New parents with new babies worry a lot about their offspring – even when they have been told that nothing is wrong with their child. A 3 week-old baby with diarrhoea was brought to my attention and I reassured the young parents that she was okay after a full set of obs. However, they thought she had fitted (she back arched when picked up) and I explained that babies do that when they have wind. Recent trips to hospital where a clean bill of health had been given did nothing to reassure them, however and I was reluctant to leave them at home, so they went to hospital for more support.

Club personnel who carry patients out to us because they are unconscious and drunk risk trouble for themselves if anything goes wrong, so I would recommend they leave the patient where they lie until we get there. I wasn’t surprised when my 18 year-old Portuguese (there’s a lot of them in town) patient was carted out as I arrived but I was annoyed. She had drunk way too much and her sobbing friend couldn’t understand why she’d just collapsed in the toilets. She had vomited and was floppy but conscious. In fact, she still had the sense to speak in full sentences to her friend. Every now and then she’d stop talking and slip into a drunken sleep, from which she was awakened by yours truly.

Off she went, friend in tow, to the nearest A&E.

Early in the morning I was despatched to a 32 year-old male who was unconscious and ‘had a bit to drink’. The word ‘bit’ is often the parody of ‘lots’, I find. Further details explained that the house had recently had a fire and so there was no electricity and that meant no light. This was going to be fun.

I arrived as the crew pulled up and we made our way up the dark, narrow stairway using our penlights to guide us – we do have torches in the vehicles but they rarely work. The smell of smoke was still strong and ironically, when we got into the flat, they were using live candles to light the room.

The man was in the recovery position on the floor and his wife and two friends were present. They had been drinking all night and come back here to party and dance around, as you do. While dancing, the man suddenly collapsed and lost consciousness. He had a fit and then his breathing became noisy and slow. When I assessed him his respirations were too slow for life and we got to work on him with the help of a little torch and one of the friends. I had to ask for the candles around him to be taken away – we were about to turn the oxygen on and this would have become a dangerous farce if we’d ignored the risk.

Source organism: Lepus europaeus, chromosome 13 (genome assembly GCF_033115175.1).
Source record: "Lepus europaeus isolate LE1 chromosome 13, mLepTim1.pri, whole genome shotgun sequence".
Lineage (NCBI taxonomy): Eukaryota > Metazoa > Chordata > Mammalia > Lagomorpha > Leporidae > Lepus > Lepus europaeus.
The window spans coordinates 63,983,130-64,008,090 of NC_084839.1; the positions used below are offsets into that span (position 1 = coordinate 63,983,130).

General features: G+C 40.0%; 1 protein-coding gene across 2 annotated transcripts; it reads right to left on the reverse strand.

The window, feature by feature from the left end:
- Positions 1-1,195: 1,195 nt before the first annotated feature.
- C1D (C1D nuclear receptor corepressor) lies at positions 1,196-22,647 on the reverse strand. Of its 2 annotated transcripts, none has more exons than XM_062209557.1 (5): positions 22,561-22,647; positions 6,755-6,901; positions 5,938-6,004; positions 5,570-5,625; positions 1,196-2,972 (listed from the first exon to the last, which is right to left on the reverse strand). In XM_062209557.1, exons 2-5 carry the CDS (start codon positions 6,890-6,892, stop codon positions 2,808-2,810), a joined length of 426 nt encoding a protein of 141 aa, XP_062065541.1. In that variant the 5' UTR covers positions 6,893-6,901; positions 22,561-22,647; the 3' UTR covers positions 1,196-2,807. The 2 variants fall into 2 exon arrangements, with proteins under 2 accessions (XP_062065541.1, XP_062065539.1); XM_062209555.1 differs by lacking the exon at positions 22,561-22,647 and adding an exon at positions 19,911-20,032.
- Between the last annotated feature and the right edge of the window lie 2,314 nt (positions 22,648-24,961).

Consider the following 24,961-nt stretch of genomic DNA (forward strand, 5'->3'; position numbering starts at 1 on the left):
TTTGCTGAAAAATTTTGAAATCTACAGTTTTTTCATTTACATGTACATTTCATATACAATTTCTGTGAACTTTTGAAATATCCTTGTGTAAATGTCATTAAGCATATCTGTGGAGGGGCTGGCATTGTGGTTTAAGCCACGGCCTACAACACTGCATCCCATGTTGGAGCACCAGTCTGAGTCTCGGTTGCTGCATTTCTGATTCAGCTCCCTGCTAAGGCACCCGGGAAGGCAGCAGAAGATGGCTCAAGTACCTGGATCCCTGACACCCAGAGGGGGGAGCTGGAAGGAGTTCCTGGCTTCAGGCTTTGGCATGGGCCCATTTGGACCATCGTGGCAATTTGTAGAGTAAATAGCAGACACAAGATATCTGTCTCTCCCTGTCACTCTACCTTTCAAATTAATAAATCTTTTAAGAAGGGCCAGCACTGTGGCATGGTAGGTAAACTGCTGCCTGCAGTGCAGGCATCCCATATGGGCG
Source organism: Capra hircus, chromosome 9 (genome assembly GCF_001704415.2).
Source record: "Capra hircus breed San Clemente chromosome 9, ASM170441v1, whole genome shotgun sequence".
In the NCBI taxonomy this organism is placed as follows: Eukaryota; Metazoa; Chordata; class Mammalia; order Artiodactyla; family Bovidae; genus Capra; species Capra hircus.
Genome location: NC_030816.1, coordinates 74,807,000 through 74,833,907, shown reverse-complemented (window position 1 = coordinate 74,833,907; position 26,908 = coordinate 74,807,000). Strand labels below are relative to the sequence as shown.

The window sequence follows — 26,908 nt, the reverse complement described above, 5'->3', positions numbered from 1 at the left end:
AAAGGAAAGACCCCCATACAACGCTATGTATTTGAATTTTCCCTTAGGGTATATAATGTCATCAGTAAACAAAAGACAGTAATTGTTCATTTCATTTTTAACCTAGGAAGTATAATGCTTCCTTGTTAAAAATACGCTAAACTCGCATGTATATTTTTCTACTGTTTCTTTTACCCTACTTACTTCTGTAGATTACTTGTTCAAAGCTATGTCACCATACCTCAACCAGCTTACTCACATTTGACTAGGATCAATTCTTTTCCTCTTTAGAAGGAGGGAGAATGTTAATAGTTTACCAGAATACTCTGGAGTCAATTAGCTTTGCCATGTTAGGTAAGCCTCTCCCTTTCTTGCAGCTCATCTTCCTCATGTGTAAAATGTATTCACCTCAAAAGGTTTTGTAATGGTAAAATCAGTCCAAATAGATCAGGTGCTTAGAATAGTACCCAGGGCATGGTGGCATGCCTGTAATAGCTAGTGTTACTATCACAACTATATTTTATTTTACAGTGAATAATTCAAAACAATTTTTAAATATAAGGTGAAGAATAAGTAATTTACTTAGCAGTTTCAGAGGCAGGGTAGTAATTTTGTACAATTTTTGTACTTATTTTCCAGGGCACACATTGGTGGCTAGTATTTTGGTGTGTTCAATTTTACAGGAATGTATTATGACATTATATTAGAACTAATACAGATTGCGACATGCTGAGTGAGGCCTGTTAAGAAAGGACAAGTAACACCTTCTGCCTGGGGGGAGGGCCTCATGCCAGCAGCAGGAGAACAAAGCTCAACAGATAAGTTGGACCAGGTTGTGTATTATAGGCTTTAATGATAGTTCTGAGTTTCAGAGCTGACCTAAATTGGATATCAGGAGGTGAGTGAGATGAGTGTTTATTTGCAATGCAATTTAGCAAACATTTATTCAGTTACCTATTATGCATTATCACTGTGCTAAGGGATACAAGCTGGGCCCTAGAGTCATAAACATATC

I’ve worked with one of the crew on several calls like this; we communicate well and things get done. He was bagged and I began the process of gaining as much information as possible about his medical history, drinking habits and possible drug use as I put a line in. He got Narcan even though his wife was sure he didn’t touch strong drugs and only smoked occasionally. I believed her but you never know, do you? His pupils were pinpoint and so going down this route to start was advisable.

We remained on scene for about 30 minutes because we had to wait for help, in the form of proper light, from the London Fire Brigade. They appeared as if by magic in healthy numbers and shone their torches where we wanted them. I’m willing to bet they were the same crew that put the fire out in this place.

His wife cried a lot but was able to keep herself together in order to help us. I think she feared the worst and there were a couple of moments before the LFB arrived when he stopped breathing and our support was the only thing keeping him alive. His pulse rate was dropping, so any interference with his airway, which was manually cleared several times, might have invoked a serious bradycardia.